To which I replied, among other things:

Just because I think that Terri Shiavo's body should be allowed to die doesn't mean that I think that allowing it to die is a good thing, or even an OK thing. I think that the entire situation is tragic. It does mean that I think it is a better option than forcing her body to remain alive, given that a good portion of her brain, including her ability to interact with the physical world, is already dead. Maybe her spirit has already returned to God, or maybe it is locked in her body waiting for release. In either case I think that allowing her body to finish dying is the best of some very bad choices.

The reason that I didn't actually answer her question is that after about an hour of typing I realized that this was a little more involved than I thought. Answering her question is what I expect this blog to be about for a while.

For starters, note that in the original post I said "the essentially god-like portion of Terri Shiavo is already dead", while in my second post I said "Maybe her spirit has already returned to God, or maybe it is locked in her body waiting for release" But isn't Terri's spirit that part of her which is most "godlike?" If so, then which part of Terri is it that I think has died, and why does the death of that part make it OK to let the rest of her body die?

I find that I am suddenly confused about the meaning of lots of words that I thought I understood, like "life," "death," and "human." And suddenly that are a whole host of ways to pass from "life" to "death" (whatever that means): One can die, one can be allowed to die, one can be forced to die, and one can be killed. Similarly, one can live, one can be allowed to live, one can be forced to live, and one can be created (in the sense of procreation). One can choose to procreate, one can be forced to procreate, one can be allowed to procreate, one can be prevented from procreating, and so on, seemingly ad infinitum. Then, for each one of these actions, there are a host of possible moral judgements. Say, for example, that a certain person is "allowed to live". It may be "essential" that they be allowed to live. It may be merely "good" that they are allowed to live. It may be "tolerable" that they are allowed to live. It may be a "crime" that they are allowed to live.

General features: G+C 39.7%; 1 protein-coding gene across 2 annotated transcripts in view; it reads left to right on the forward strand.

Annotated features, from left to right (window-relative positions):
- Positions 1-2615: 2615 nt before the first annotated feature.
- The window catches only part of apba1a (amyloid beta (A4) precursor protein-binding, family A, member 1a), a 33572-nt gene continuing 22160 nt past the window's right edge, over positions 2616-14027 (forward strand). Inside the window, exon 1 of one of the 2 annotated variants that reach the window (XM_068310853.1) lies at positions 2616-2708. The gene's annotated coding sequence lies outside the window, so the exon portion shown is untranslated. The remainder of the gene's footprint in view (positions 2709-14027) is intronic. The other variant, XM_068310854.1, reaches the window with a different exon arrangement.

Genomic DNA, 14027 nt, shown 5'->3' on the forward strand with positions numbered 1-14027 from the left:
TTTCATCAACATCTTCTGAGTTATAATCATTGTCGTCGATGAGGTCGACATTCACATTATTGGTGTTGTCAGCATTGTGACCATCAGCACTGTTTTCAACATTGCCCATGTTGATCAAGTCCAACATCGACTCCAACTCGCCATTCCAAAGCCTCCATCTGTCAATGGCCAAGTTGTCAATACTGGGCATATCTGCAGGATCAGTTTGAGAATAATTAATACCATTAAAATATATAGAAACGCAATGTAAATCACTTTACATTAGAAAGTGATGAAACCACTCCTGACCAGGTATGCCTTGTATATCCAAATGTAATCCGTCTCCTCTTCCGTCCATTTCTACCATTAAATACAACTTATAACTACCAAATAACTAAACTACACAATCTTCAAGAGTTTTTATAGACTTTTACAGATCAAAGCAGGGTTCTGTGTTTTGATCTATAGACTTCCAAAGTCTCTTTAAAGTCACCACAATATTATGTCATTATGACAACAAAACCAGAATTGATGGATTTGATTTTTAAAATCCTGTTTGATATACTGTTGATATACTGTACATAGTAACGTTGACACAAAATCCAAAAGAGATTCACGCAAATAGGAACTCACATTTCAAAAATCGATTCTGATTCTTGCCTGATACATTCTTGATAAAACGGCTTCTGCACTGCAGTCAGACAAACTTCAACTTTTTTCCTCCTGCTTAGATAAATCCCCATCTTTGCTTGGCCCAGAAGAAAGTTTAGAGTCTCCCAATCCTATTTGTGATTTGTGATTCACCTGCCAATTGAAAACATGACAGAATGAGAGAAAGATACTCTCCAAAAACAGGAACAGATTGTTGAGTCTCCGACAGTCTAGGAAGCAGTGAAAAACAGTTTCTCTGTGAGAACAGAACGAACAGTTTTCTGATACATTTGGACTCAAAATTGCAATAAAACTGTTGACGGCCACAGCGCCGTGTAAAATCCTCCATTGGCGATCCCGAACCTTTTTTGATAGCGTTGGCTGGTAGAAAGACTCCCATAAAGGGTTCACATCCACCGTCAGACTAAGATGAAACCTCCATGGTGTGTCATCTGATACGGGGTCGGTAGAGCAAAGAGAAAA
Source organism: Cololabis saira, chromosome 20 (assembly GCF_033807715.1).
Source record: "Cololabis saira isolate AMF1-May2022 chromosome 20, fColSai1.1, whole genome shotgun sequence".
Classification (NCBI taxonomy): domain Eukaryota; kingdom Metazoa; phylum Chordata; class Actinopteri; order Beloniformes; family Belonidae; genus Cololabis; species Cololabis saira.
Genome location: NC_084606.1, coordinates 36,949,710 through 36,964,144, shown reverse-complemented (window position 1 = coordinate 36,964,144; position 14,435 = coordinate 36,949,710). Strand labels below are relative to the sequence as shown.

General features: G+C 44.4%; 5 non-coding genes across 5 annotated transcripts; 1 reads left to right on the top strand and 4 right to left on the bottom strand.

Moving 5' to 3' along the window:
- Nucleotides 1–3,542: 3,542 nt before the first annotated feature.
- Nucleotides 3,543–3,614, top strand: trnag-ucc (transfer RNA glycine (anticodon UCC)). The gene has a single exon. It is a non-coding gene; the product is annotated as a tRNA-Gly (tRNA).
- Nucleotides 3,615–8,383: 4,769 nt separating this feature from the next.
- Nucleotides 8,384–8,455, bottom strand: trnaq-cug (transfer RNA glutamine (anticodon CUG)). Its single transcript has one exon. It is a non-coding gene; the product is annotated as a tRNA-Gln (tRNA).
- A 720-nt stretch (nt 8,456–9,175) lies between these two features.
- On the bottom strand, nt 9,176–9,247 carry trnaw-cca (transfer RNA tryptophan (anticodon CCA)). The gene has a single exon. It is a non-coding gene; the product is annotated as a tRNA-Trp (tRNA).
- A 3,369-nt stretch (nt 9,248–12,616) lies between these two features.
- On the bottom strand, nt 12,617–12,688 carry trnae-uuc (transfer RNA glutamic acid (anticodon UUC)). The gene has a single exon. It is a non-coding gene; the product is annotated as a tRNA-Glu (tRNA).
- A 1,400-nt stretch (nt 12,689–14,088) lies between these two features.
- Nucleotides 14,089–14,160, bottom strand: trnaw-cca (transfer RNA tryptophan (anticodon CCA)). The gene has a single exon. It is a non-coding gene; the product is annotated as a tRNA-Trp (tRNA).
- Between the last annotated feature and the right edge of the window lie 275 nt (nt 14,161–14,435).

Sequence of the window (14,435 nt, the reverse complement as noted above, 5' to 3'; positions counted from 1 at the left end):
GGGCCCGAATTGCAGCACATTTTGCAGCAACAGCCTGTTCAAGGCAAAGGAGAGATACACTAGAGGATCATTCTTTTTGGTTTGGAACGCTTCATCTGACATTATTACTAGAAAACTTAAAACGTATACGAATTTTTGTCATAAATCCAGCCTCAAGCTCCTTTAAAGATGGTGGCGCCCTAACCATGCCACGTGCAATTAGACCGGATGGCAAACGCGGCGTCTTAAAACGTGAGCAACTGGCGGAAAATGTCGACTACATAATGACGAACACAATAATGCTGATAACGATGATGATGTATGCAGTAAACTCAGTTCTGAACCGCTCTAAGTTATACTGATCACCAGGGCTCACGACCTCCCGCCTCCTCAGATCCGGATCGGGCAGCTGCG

No wonder, then, that I am so ambivalent about things like:
  • abortion
  • physician-assisted suicide
  • suicide in the case of terminal illness
  • euthanasia
  • war
  • the exploitation of poor nations by rich nations
  • the death penalty

To say nothing of eating meat (the rest of my family are vegetarians).

It really doesn't look like I'll make it through this in one post.

1 Comments:

At 6:00 PM, Blogger Christy said...

Thanks for the thoughtful reply, Greg. You certainly picked some big topics - these questions were much easier before the advent of advanced medical technology. I'll be interested in seeing your further thoughts on this.